As owners of financial planning firms approach retirement, some may decide to sell to an external buyer, while others may plan for an internal succession. Sometimes, this succession plan can include the owner’s child, providing an opportunity to keep the business in the family. At the same time, the business strategies that worked for the original owner might not be suitable or as successful for their successor, which can force the 2nd-generation owner to take a different path to ensure the firm thrives into the future.
In this guest post, Jason Siperstein, President and Wealth Advisor at Eliot Rose Wealth Management, outlines the range of (often unsuccessful) marketing tactics he tried in an effort to boost business after taking over his father’s investment management firm, and the pivot he made to provide comprehensive financial planning services to a niche clientele that has ultimately turned around the fortunes of his business for the better.
Gary Siperstein, Jason’s father, had built a successful investment management firm exclusively focused on managing portfolios of small-cap value stocks. But as market trends changed (with the performance of this asset class falling behind large-cap stocks during the 2010s) and clients entered retirement (often consolidating their investment management with 1 advisor), Eliot Rose started losing clients, eventually becoming unprofitable in 2016, the year Jason became president of the firm. To stem the outflow of clients, the firm tried a number of marketing strategies – from creating an off-brand Facebook page, to using print advertisements, and to buying paid referral services – most of which were unsuccessful. With revenue in a bad place, Jason found ways to cut costs liberally in order to stay afloat, saving the company approximately $200,000 annually by streamlining expenses from technology to salaries (including his own and that of his firm’s 2 long-time employees).
Jason’s next move was to shift the firm away from pure investment management by incorporating comprehensive financial planning for his clients. The firm first implemented an $85/month program for young professionals; this brought in new clients but did not generate revenue commensurate with the time required to service them. Jason then pivoted to offering financial planning services for those nearing or entering retirement, which required the firm to retrain its staff on the ins and outs of retirement planning. This move was more successful, and as prospects started to come in, the firm refined their ideal target client further to individuals within 12 months of retirement, who wanted planning and investment management, and had investible assets greater than $1 million.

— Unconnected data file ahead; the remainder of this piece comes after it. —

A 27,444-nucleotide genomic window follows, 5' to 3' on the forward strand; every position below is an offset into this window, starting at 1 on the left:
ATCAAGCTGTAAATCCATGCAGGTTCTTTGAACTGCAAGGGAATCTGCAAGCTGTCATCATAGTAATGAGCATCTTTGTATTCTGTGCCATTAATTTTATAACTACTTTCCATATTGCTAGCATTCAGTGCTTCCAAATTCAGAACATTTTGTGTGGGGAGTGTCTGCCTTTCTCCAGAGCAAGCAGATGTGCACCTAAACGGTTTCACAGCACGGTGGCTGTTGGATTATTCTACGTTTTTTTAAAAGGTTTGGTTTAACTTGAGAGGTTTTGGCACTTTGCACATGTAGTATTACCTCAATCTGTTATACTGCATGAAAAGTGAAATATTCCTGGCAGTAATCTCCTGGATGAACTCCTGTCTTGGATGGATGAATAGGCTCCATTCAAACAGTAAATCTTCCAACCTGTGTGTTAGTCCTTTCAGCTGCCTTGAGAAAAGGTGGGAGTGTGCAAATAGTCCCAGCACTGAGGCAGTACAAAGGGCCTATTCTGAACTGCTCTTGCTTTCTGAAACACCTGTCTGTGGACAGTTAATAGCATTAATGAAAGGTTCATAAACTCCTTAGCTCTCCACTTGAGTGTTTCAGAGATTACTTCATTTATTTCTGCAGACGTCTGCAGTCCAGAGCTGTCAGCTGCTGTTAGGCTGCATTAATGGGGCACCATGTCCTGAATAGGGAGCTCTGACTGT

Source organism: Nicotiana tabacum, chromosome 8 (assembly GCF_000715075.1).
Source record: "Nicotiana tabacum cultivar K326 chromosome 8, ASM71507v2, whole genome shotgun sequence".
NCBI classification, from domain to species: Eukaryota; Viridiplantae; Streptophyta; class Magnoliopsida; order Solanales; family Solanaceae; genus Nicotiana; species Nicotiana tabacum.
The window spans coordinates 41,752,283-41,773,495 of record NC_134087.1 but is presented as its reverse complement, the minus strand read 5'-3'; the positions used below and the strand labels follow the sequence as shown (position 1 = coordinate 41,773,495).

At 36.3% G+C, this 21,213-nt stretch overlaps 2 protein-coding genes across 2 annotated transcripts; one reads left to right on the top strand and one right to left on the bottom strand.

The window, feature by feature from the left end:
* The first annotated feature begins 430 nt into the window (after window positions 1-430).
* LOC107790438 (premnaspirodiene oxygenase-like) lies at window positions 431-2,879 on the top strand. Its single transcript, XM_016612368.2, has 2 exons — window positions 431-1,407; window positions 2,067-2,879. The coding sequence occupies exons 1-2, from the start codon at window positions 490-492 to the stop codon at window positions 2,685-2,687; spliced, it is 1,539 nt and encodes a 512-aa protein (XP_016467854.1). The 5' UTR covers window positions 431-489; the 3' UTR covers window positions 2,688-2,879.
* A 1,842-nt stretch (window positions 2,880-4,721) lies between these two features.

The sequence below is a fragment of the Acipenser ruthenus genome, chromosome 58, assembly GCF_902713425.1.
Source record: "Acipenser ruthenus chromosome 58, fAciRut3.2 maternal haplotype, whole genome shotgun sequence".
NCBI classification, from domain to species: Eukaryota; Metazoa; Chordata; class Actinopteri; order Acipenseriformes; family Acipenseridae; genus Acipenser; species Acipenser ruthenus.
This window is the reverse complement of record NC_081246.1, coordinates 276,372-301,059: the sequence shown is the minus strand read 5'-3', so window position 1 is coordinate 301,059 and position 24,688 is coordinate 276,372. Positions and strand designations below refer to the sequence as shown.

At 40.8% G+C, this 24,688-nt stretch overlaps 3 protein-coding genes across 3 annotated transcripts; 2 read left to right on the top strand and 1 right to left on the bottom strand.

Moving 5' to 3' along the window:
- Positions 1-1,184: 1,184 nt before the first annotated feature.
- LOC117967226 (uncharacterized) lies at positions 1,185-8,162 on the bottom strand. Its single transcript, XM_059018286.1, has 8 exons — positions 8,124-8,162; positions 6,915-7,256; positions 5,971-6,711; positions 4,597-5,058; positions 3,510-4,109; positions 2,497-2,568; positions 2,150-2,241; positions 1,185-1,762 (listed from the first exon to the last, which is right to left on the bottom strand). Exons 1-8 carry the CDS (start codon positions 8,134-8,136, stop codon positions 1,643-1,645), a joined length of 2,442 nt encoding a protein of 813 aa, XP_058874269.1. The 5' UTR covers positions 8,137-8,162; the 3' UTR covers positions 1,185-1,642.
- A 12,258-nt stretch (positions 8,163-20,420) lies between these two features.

Like other firms, the onset of the pandemic led the Rhode Island-based firm to shift to virtual operations, which opened the door to clients from other parts of the country, finding their way through client referrals and internet searches, and even from national publications featuring Jason’s content. With more confidence, the firm increased its planning fee incrementally over a 3-year period from $1,500 to $5,400. The firm is now getting more clients that fit their niche (with 1-2 ‘ideal’ prospects each month) and has increased its AUM from $55 million in 2016 to $115 million today.
Ultimately, the key point is that it is sometimes necessary to reinvent a business in order to thrive as time goes by. In Jason’s case, this meant being open to experimenting and making changes, staying tenacious and holding on to his sense of humor throughout challenging times, finding the right niche, and focusing on serving his firm’s ideal target client, which has turned a once-struggling practice into a thriving business!